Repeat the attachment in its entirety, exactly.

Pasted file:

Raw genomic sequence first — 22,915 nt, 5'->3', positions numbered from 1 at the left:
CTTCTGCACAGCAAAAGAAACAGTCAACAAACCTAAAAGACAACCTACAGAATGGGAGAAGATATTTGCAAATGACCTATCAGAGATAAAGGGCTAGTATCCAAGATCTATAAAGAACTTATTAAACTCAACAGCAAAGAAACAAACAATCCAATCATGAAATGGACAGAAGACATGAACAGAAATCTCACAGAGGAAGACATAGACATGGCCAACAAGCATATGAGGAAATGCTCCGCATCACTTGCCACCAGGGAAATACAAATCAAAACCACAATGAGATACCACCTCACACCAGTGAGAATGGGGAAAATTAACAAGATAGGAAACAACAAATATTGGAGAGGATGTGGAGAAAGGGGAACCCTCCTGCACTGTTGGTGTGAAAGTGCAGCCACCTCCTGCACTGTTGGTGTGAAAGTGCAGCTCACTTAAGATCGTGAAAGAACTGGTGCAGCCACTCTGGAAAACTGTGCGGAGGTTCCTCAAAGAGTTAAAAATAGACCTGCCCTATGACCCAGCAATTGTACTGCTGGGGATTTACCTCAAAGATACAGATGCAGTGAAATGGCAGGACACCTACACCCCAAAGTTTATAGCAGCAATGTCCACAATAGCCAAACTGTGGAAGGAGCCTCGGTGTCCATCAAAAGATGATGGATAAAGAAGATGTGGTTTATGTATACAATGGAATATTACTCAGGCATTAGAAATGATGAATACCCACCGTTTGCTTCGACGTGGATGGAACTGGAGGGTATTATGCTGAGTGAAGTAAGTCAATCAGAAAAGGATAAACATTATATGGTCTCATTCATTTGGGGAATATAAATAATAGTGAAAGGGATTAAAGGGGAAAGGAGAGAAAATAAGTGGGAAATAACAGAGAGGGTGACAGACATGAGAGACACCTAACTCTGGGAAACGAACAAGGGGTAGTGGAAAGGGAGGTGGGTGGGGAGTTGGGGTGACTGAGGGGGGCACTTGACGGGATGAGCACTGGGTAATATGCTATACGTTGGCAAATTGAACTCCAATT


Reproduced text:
Raw genomic sequence first — 22,915 nt, 5'->3', positions numbered from 1 at the left:
CTTCTGCACAGCAAAAGAAACAGTCAACAAACCTAAAAGACAACCTACAGAATGGGAGAAGATATTTGCAAATGACCTATCAGAGATAAAGGGCTAGTATCCAAGATCTATAAAGAACTTATTAAACTCAACAGCAAAGAAACAAACAATCCAATCATGAAATGGACAGAAGACATGAACAGAAATCTCACAGAGGAAGACATAGACATGGCCAACAAGCATATGAGGAAATGCTCCGCATCACTTGCCACCAGGGAAATACAAATCAAAACCACAATGAGATACCACCTCACACCAGTGAGAATGGGGAAAATTAACAAGATAGGAAACAACAAATATTGGAGAGGATGTGGAGAAAGGGGAACCCTCCTGCACTGTTGGTGTGAAAGTGCAGCCACCTCCTGCACTGTTGGTGTGAAAGTGCAGCTCACTTAAGATCGTGAAAGAACTGGTGCAGCCACTCTGGAAAACTGTGCGGAGGTTCCTCAAAGAGTTAAAAATAGACCTGCCCTATGACCCAGCAATTGTACTGCTGGGGATTTACCTCAAAGATACAGATGCAGTGAAATGGCAGGACACCTACACCCCAAAGTTTATAGCAGCAATGTCCACAATAGCCAAACTGTGGAAGGAGCCTCGGTGTCCATCAAAAGATGATGGATAAAGAAGATGTGGTTTATGTATACAATGGAATATTACTCAGGCATTAGAAATGATGAATACCCACCGTTTGCTTCGACGTGGATGGAACTGGAGGGTATTATGCTGAGTGAAGTAAGTCAATCAGAAAAGGATAAACATTATATGGTCTCATTCATTTGGGGAATATAAATAATAGTGAAAGGGATTAAAGGGGAAAGGAGAGAAAATAAGTGGGAAATAACAGAGAGGGTGACAGACATGAGAGACACCTAACTCTGGGAAACGAACAAGGGGTAGTGGAAAGGGAGGTGGGTGGGGAGTTGGGGTGACTGAGGGGGGCACTTGACGGGATGAGCACTGGGTAATATGCTATACGTTGGCAAATTGAACTCCAATT